A cooking and baking journal

Muffuletta--say what?

3/22/09: Muffuletta, the sandwich of New Orleans, Louisana.

  • Sources: I gathered various muffuletta recipes from the internet and sort of made my own choice of ingredients for the filling. One recipe that was used for inspiration is Emeril Lagasse's Muffuletta. The bread recipe came from www.nolacuisine.com. The source of the idea to make muffuletta is the Food Network show, Throwdown with Bobby Flay. Bobby Flay was competing against some New Orleans brothers for the title of best muffuletta and while the two teams competed against each other I thought to myself, "Gee, that sandwich looks good!" And so it took off from there.
  • Defining moments: First time for muffuletta.
  • What I learned: First and foremost I learned what a muffuletta is. That's always important. So here comes a history lesson: the word muffuletta comes from the Italian word muffa, which means mold, and the bread was first made by Sicilian women. The bread worked its way over to the U.S. and ended up being chosen as "the" bread for the muffuletta sandwich by the Central Grocery in New Orleans in 1910. The sandwich was a favorite lunch for Louisiana farmers on their trips into town. So there's the history, now just don't ask me which way to pronounce it. It is either "muff-uh-LET-ta", "muff-uh-LOT-uh", or "moo-foo-LET-ta." It's your choice, there's no wrong way in my book.
This is another new bread recipe for me, seems like I have to try out a new one every week, doesn't it? I don't mind! The bread is very easy to make and handle and doesn't require much baking time because it is somewhat flat.
The olive salad I made showed me the striking difference between olives (I used green and black) and I also tried out red wine vinegar. I don't remember using or tasting this type of vinegar before, so this recipe allowed me to be introduced to a new ingredient.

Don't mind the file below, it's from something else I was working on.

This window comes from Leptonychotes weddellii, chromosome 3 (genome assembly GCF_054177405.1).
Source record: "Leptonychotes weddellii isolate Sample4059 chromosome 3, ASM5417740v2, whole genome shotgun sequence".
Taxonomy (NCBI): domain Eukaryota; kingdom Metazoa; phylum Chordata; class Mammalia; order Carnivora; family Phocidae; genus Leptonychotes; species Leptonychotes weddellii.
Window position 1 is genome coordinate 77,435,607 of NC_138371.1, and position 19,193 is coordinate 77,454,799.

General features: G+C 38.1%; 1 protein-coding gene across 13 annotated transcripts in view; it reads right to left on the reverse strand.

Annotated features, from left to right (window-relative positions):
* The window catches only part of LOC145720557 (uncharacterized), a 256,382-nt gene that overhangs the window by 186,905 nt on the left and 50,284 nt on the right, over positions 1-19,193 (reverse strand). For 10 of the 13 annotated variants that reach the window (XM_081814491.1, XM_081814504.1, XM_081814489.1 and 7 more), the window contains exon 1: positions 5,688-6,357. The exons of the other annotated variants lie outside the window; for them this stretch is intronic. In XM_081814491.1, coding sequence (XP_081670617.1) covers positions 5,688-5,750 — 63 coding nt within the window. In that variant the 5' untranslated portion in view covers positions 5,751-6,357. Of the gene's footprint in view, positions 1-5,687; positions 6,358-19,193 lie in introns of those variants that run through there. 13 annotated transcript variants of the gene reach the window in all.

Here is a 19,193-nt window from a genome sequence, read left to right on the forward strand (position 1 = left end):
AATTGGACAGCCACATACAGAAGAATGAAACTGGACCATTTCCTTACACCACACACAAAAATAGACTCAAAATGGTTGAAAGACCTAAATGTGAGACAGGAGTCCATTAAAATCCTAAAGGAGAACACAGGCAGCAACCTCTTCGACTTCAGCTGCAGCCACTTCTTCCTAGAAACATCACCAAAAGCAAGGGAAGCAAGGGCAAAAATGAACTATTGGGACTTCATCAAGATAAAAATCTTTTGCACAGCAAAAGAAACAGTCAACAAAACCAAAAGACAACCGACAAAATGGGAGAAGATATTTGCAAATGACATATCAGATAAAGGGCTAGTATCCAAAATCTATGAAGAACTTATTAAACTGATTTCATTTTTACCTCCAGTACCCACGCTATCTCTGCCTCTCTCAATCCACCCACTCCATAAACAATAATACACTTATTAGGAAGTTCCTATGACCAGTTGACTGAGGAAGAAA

Since I didn't follow any one recipe for the salad and choices of meat and cheese, I will write here what I used for the muffuletta filling:

Rebekah's Olive Salad (enough for two 10" muffuletta sandwiches)
10 oz. black olives
3 oz. green olives stuffed with pimentos
1 small onion
1/3 cup olive oil
1/4 cup red wine vinegar

And for the choice of meat and cheese. . .
I used thinly sliced ham and mozzarella cheese. I was planning on adding summer sausage to the filling but can you believe it? I forgot. That's me for you!

  • How it tasted: It was accepted by all but there were a few complaints, one of which came from me. Number one: the bread crust was a bit too crunchy. This is the way the bread is suppose to be and it is probably caused by the egg wash that is brushed on before placing it in the oven. So the next time I make this bread I'll eliminate this step. Number two: I think the onion in the olive salad was too strong. I will add less next time or maybe none at all. Number three: according to my youngest sister, too many olives. She could be right. . . Maybe I do need to add bell peppers to the salad like my Papa suggested to me earlier.
  • How about a 2nd time? I think this would be exceptional if the above changes were made to the recipe. I like muffulettas and since they can be stored in the refrigerator for a couple days (they say the longer the filling is on the bread the better the sandwich) I think this sandwich would be a good choice for the busy summer months. There is also a hot muffuletta sandwich that can be made and I think it sounds really good. Just think of it. . . hot ham, summer sausage, olive salad, and warm, melted mozzarella cheese. Mmmm.

Gosh, what would I do without that non-stick aluminum foil from Reynold's? (Look at above photos.)

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